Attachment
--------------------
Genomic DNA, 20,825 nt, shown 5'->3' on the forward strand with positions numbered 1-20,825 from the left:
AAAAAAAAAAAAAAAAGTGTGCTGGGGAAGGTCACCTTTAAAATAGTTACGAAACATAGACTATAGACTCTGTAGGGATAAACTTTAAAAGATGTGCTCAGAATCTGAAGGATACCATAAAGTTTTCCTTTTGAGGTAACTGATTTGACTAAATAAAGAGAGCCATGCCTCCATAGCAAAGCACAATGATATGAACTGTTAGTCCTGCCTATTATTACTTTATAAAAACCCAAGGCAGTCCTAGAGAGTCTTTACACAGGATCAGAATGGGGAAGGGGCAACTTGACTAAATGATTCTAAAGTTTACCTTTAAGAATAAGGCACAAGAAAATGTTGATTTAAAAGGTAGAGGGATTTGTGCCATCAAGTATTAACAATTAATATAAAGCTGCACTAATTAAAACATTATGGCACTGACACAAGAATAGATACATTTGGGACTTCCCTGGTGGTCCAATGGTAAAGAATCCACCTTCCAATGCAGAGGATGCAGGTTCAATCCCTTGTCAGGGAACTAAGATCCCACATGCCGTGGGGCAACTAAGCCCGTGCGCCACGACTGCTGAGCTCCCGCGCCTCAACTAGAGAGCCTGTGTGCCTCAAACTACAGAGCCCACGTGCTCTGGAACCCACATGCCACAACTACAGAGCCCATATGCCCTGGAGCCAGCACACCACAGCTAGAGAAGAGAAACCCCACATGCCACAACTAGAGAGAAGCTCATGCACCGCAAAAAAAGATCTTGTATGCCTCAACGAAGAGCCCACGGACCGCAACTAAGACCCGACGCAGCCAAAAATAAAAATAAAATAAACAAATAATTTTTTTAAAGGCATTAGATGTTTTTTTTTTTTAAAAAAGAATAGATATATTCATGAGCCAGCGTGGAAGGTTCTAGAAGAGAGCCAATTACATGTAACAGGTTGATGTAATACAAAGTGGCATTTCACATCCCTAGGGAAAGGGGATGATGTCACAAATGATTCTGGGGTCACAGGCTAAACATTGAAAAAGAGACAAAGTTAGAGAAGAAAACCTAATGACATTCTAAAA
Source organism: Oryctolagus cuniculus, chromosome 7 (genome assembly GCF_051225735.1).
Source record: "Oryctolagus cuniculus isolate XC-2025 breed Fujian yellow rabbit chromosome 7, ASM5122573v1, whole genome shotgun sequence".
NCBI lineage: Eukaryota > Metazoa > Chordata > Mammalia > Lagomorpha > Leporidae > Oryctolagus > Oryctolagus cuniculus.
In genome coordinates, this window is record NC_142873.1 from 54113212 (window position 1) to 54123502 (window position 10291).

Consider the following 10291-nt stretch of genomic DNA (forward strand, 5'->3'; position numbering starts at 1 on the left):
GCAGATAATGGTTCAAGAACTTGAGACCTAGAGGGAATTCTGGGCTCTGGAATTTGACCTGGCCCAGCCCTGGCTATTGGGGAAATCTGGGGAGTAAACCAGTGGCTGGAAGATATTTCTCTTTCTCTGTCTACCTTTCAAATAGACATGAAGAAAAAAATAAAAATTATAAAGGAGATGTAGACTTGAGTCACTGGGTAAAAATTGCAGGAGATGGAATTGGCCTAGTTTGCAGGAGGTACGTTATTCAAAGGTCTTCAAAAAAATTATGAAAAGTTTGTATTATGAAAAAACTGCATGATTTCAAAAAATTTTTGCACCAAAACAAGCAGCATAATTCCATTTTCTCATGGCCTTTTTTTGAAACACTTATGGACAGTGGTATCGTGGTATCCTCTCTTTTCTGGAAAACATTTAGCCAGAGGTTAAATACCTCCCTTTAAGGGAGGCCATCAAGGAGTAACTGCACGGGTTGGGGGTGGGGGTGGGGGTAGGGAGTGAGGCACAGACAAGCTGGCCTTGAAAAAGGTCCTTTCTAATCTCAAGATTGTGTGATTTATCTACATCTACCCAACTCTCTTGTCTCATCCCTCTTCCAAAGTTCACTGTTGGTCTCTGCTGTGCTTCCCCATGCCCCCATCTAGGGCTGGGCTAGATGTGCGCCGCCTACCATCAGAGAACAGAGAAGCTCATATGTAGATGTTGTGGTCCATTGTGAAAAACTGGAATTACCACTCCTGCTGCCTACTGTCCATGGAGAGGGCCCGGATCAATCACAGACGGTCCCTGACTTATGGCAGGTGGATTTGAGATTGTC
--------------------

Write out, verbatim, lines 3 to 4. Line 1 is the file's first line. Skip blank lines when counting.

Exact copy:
Source organism: Oryctolagus cuniculus, chromosome 7 (genome assembly GCF_051225735.1).
Source record: "Oryctolagus cuniculus isolate XC-2025 breed Fujian yellow rabbit chromosome 7, ASM5122573v1, whole genome shotgun sequence".